Sen. Bobby Powell at Senate Appropriations meeting during May special session on property insurance. May 23, 2022. Credit: Danielle J. Brown
Amid questions Monday on the first piece of legislation related to Florida’s property insurance crisis that has roiled insurers, homeowners and taxpayers, South Florida Democrat Sen. Bobby Powell asked if experts in the insurance industry would testify under oath before senators. He was denied.
That kind of request had come up before.
“I can tell you, last (special) session, we came about for congressional maps, there were some–” Powell took a long pause, “things said, that I think would not have been said under oath if the person who was testifying on drawing the map could prove it,” Powell told the Florida Phoenix.
In fact, some lawmakers wanted Alex Kelly, Gov. Ron DeSantis’s deputy chief of staff and architect of the controversial maps, to go under oath then, but GOP committee chairs wouldn’t allow it.
At that time, in April, tensions had risen in the House and Senate among Black legislative caucus members who saw the new maps as limiting political influence of Black voters. In an extraordinary display in the state House chamber, Black Democrats loudly chanted, wore t-shirts that read “Stop the Black Attack,” and staged a sit-in protest that shut down debate over African-American representation in the redistricting process.
In this week’s special session, in May, Powell, who represents part of Palm Beach County, brought up the concept of testifying under oath at Monday’s Senate appropriations committee, where senators would be dealing with billions of dollars to try to fix the growing property insurance crisis.
“As a point of process, I know later on we’ll have testimony from professionals in the industry, some of them are witnesses – expert witnesses. Will anyone be going under oath today? Is my first question, in terms of process,” Powell asked of bill sponsor Sen. Jim Boyd, who was taking questions on his bill, SB 2-D, during Day 1 of Florida’s special session. Boyd represents Manatee County and part of Hillsborough.
Boyd chuckled, seemingly, at the question.
“My opinion would be no — no one’s going under oath. But, these are public meetings and privy to anyone who wants to watch them so I would hope and trust that all sides would be speaking truth and in an honest manner today.”
Powell tried again:
“As a follow-up, would you be opposed to anyone going under oath, Sen. Boyd?”
“Sen. Powell, I appreciate your question, I would think that would be a better question to ask of rules or of the presiding officers, I’m not the one to make that call, I don’t believe,” Boyd responded.
Sen. Aaron Bean, who serves as vice chair of the appropriations committee, jumped in on the back-and-forth, to recommend saving the question for the chair, Sen. Kelli Stargel, who was out of the room at the time.
“You’ know, and thank you Sen. Boyd — Let’s wait, the chair just stepped out for a moment, she’ll be back and we’ll let you rephrase that to the chair,” Bean said. He’s a Republican who represents Nassau County and part of Duval County.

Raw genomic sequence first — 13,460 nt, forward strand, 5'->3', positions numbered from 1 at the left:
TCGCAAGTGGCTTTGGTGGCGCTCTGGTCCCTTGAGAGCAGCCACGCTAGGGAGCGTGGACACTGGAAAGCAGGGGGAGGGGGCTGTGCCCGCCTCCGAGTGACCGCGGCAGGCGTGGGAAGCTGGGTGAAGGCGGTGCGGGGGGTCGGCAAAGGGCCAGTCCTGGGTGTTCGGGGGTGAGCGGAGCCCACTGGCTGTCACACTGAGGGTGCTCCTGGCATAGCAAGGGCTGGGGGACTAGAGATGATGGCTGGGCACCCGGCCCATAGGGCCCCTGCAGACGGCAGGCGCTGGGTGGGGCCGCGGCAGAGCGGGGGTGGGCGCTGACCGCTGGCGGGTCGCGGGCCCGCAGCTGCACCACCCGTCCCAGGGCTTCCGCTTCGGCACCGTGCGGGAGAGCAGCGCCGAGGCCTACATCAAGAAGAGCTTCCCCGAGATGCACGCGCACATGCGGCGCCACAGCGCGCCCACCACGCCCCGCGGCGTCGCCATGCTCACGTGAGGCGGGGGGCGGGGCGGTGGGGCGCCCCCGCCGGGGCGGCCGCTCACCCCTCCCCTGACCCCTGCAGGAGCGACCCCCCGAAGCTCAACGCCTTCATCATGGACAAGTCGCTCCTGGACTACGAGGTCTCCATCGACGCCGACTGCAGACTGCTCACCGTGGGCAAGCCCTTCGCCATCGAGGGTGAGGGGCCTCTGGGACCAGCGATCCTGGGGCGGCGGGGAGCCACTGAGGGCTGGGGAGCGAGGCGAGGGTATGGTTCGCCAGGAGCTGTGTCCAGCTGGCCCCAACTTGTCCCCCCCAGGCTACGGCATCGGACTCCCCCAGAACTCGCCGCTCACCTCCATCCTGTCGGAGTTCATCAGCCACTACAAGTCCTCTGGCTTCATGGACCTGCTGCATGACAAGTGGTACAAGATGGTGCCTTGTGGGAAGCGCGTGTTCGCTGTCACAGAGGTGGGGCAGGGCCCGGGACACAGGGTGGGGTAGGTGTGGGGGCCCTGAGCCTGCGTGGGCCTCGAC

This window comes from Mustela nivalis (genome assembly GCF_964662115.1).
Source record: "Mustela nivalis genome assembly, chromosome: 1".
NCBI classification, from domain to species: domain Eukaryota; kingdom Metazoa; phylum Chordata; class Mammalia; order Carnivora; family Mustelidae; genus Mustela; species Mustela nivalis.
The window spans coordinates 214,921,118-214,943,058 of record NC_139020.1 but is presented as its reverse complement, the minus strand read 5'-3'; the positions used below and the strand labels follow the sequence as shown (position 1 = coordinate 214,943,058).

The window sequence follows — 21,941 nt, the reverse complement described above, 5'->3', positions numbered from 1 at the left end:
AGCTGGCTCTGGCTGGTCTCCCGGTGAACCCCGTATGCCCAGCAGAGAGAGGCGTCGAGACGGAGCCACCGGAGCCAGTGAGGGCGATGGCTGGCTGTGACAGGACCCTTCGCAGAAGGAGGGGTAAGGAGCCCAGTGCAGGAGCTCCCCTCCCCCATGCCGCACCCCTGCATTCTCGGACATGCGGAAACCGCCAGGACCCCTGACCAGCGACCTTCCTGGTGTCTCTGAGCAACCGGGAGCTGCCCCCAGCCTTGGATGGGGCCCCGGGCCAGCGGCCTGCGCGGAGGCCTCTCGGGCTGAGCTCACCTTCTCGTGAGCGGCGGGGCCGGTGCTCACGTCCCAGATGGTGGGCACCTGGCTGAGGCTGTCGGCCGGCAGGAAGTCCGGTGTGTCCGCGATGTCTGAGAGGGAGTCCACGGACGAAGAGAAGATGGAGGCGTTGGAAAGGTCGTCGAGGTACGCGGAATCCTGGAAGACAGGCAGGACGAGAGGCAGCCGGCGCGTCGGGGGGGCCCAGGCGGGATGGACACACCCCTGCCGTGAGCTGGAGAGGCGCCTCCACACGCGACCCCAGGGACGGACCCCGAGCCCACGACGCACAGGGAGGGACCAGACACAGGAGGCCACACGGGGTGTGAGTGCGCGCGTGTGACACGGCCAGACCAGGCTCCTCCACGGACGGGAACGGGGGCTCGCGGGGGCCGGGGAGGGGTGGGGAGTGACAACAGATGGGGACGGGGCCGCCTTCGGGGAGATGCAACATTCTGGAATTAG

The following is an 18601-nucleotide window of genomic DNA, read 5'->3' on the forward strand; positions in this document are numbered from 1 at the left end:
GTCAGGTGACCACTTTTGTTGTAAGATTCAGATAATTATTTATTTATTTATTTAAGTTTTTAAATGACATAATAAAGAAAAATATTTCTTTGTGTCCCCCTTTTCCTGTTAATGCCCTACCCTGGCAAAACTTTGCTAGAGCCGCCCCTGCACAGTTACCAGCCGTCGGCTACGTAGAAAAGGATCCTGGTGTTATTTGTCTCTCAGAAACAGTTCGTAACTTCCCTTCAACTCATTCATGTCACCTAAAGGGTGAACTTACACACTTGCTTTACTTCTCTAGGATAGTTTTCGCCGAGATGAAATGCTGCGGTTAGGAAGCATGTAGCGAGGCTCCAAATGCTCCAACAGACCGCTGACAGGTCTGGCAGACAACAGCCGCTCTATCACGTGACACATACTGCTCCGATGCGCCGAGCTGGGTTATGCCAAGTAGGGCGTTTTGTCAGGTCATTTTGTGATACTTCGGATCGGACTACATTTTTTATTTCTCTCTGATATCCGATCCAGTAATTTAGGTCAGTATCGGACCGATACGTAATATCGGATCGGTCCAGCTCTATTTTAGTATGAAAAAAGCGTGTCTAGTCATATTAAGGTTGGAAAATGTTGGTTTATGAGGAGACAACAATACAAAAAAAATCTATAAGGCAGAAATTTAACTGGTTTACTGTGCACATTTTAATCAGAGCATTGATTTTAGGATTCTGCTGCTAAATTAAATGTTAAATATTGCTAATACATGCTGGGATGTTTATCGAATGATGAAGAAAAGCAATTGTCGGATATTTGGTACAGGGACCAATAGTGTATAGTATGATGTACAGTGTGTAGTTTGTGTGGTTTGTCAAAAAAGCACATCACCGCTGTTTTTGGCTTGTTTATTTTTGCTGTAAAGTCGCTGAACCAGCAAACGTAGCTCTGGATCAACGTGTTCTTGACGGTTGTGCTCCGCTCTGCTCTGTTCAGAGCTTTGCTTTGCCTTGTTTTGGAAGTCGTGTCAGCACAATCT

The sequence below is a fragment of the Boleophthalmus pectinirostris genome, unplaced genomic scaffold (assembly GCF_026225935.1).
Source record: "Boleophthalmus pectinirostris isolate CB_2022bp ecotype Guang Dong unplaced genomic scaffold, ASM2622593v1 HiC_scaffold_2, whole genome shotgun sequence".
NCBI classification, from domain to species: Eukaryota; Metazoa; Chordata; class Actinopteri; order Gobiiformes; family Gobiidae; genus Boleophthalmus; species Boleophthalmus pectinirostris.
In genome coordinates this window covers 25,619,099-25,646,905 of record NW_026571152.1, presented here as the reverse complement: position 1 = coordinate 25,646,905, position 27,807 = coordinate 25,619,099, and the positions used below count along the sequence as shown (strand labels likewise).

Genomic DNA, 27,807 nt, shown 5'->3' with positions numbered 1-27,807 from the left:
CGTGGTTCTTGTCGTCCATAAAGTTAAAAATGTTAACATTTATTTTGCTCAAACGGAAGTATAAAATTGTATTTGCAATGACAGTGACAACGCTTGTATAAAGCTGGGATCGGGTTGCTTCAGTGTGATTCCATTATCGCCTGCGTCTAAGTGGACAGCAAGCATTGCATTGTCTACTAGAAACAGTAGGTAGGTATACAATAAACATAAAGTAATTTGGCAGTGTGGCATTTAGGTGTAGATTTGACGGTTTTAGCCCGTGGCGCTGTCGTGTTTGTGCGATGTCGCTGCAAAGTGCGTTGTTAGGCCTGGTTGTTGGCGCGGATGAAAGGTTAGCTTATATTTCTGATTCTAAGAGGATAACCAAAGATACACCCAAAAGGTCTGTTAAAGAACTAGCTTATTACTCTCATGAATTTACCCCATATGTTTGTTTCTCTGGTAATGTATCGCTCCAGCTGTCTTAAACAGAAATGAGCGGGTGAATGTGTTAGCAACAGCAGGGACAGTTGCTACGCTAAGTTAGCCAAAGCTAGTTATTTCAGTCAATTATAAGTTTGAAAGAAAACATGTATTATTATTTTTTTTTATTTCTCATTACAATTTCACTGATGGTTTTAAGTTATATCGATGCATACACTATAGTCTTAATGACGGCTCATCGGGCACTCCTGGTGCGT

After a few questions on the bill itself, Stargel returned to her seat.
Powell tried again.
“Madam Chair, this is a very important topic, very concerning to us. And there’s a lot of people here who are very much experts, who know way more about this subject than many of us, would you be opposed to us putting some of these experts, who have served in court as witness, under oath in terms of the testimony related to this very important issue?” he asked.
She said no.
“The challenge would be the process — we’re going to pick and choose who we think is lying and who we think is telling the truth. So, I think, um, that’s not traditional of how we’ve done our committee meeting. These are public testimony. And these individuals are presenting as the public, so I would suggest that we not put them under oath. I don’t know how we’d even do that in process,” Stargel said.
“And I think we can make the assumption that if someone is testifying before this committee, they’re testifying in truth. And if you have belief, think something’s wrong with that, you can take that into consideration when you’re reconciling their testimony. But I don’t believe we’ll be putting people under oath today, because that’s not the traditional process that we’ve done in the processes from these committee meetings.
A few minutes later, Stargel added:
“I would like to point out, based on Sen. Powell’s question earlier…witnesses before a legislative body or its committee need not be sworn, but witnesses give their testimony under the penalty of perjury, a judge guilty of contempt, and punished if they’re testifying falsely. So, not that we’d assume otherwise, but just putting that out there that you actually are basically already under penalty of law that you’re testifying accurately.”
Following what happened at the committee hearing, Powell spoke to the Florida Phoenix, saying:
“There’s just a level of truth – this is such an important issue and we’re assuming that the people coming up here and telling us that these are the issues that are impacting insurance. We assume they’re giving us all the information and telling us the truth. But when we put people under oath, that allows that conversation to be at a higher level,” Powell said.
As to some of Stargel’s statements, Powell said, “I understand that the chair said that technically they’re under oath in front of this committee.”
“And ‘oh we don’t want to pick and choose’ — well, put everybody under oath. Let’s make sure it’s true. There’s a process. We wouldn’t be setting a precedent. We would make sure that we’re getting the best information.”
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